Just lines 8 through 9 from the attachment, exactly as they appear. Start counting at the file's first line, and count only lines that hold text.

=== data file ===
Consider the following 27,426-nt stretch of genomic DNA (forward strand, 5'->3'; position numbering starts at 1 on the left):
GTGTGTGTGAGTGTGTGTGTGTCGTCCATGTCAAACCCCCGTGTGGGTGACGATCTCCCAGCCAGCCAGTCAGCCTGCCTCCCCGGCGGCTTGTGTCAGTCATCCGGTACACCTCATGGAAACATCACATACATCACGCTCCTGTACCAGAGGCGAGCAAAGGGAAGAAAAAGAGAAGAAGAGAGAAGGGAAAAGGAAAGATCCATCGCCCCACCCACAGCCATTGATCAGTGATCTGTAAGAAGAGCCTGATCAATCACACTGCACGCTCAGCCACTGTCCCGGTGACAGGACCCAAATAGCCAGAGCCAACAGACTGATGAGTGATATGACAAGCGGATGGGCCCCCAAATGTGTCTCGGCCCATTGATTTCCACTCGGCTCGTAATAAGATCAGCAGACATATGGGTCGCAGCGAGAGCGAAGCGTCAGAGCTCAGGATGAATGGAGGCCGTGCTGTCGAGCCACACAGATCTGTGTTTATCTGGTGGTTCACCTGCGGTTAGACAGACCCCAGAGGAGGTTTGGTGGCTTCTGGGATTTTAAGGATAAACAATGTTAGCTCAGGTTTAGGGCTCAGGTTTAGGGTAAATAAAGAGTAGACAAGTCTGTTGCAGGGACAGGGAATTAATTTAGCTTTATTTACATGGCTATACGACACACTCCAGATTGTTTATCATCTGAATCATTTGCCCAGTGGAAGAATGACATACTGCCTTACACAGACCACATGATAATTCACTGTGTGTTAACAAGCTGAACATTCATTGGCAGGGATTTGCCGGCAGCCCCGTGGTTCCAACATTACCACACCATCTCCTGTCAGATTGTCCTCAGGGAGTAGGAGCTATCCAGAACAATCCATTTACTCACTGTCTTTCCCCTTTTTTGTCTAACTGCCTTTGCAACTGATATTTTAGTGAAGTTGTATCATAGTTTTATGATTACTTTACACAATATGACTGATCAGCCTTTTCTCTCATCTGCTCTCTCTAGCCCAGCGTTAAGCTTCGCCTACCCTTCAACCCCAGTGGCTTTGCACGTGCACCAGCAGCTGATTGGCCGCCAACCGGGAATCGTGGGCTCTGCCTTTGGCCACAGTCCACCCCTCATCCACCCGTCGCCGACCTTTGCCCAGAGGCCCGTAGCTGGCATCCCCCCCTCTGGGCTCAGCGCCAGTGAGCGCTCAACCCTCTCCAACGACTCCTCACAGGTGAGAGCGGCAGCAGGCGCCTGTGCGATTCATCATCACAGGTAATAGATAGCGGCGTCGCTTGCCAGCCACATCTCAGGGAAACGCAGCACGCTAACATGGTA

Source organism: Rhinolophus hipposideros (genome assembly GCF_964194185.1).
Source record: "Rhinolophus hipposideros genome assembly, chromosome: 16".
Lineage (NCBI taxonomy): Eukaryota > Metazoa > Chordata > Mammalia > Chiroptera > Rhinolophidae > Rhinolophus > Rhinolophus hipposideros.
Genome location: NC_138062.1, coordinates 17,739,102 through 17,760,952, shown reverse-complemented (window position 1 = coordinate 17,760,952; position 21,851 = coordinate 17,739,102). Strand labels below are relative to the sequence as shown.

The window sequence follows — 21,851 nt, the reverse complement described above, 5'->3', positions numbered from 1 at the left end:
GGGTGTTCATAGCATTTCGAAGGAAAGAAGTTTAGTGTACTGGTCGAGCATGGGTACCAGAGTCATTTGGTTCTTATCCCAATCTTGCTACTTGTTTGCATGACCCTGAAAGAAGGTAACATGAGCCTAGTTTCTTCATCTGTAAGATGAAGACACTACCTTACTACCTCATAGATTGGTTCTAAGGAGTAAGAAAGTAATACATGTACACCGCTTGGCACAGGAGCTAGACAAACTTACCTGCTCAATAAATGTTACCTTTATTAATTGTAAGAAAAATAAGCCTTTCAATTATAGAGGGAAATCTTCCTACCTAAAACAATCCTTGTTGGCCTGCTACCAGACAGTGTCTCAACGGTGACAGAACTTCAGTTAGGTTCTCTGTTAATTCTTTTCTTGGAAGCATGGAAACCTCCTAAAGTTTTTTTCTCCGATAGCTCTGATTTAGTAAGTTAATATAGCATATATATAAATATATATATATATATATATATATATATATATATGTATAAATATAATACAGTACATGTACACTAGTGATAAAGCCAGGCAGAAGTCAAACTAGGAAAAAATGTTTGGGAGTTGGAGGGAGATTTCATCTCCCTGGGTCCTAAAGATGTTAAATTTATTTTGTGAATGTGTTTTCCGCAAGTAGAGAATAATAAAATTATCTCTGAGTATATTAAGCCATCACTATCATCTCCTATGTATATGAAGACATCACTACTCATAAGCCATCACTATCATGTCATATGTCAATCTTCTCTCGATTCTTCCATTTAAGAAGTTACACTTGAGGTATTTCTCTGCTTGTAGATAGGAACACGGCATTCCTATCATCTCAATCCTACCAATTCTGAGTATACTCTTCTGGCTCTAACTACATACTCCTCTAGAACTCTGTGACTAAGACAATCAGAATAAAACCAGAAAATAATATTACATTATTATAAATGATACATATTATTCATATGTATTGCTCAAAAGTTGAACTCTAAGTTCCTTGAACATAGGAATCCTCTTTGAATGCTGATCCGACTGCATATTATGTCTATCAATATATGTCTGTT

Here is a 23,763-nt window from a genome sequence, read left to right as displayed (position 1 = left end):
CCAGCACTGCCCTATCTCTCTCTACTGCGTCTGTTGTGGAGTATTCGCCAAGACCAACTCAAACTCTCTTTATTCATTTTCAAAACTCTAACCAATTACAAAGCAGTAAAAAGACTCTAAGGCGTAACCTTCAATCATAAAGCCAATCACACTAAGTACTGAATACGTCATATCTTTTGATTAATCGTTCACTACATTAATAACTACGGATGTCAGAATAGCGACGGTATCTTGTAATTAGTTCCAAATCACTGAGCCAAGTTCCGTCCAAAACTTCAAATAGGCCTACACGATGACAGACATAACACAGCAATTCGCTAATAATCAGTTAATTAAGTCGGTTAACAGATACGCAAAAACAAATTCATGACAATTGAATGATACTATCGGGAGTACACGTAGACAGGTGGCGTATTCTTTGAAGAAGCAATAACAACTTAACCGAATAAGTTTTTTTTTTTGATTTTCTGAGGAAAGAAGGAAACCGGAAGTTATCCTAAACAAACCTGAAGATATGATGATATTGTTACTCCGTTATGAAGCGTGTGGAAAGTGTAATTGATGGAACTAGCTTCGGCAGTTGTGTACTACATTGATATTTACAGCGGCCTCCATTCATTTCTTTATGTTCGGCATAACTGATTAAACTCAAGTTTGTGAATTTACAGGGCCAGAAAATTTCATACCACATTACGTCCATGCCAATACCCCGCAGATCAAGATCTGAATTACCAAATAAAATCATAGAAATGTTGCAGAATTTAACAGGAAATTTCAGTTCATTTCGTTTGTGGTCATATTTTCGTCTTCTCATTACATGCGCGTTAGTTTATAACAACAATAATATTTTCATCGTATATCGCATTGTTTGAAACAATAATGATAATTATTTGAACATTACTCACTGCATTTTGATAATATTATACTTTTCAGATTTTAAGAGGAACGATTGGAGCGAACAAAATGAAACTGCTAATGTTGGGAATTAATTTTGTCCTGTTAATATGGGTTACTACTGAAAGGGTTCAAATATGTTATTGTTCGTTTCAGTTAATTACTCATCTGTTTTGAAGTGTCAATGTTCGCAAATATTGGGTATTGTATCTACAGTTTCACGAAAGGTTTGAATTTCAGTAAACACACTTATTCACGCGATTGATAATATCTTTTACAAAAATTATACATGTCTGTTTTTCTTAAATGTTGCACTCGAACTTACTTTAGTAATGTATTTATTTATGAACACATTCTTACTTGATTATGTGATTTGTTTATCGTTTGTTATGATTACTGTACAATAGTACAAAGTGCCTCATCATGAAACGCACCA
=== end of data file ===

GGGTGTTCATAGCATTTCGAAGGAAAGAAGTTTAGTGTACTGGTCGAGCATGGGTACCAGAGTCATTTGGTTCTTATCCCAATCTTGCTACTTGTTTGCATGACCCTGAAAGAAGGTAACATGAGCCTAGTTTCTTCATCTGTAAGATGAAGACACTACCTTACTACCTCATAGATTGGTTCTAAGGAGTAAGAAAGTAATACATGTACACCGCTTGGCACAGGAGCTAGACAAACTTACCTGCTCAATAAATGTTACCTTTATTAATTGTAAGAAAAATAAGCCTTTCAATTATAGAGGGAAATCTTCCTACCTAAAACAATCCTTGTTGGCCTGCTACCAGACAGTGTCTCAACGGTGACAGAACTTCAGTTAGGTTCTCTGTTAATTCTTTTCTTGGAAGCATGGAAACCTCCTAAAGTTTTTTTCTCCGATAGCTCTGATTTAGTAAGTTAATATAGCATATATATAAATATATATATATATATATATATATATATATATATGTATAAATATAATACAGTACATGTACACTAGTGATAAAGCCAGGCAGAAGTCAAACTAGGAAAAAATGTTTGGGAGTTGGAGGGAGATTTCATCTCCCTGGGTCCTAAAGATGTTAAATTTATTTTGTGAATGTGTTTTCCGCAAGTAGAGAATAATAAAATTATCTCTGAGTATATTAAGCCATCACTATCATCTCCTATGTATATGAAGACATCACTACTCATAAGCCATCACTATCATGTCATATGTCAATCTTCTCTCGATTCTTCCATTTAAGAAGTTACACTTGAGGTATTTCTCTGCTTGTAGATAGGAACACGGCATTCCTATCATCTCAATCCTACCAATTCTGAGTATACTCTTCTGGCTCTAACTACATACTCCTCTAGAACTCTGTGACTAAGACAATCAGAATAAAACCAGAAAATAATATTACATTATTATAAATGATACATATTATTCATATGTATTGCTCAAAAGTTGAACTCTAAGTTCCTTGAACATAGGAATCCTCTTTGAATGCTGATCCGACTGCATATTATGTCTATCAATATATGTCTGTT

Here is a 23,763-nt window from a genome sequence, read left to right as displayed (position 1 = left end):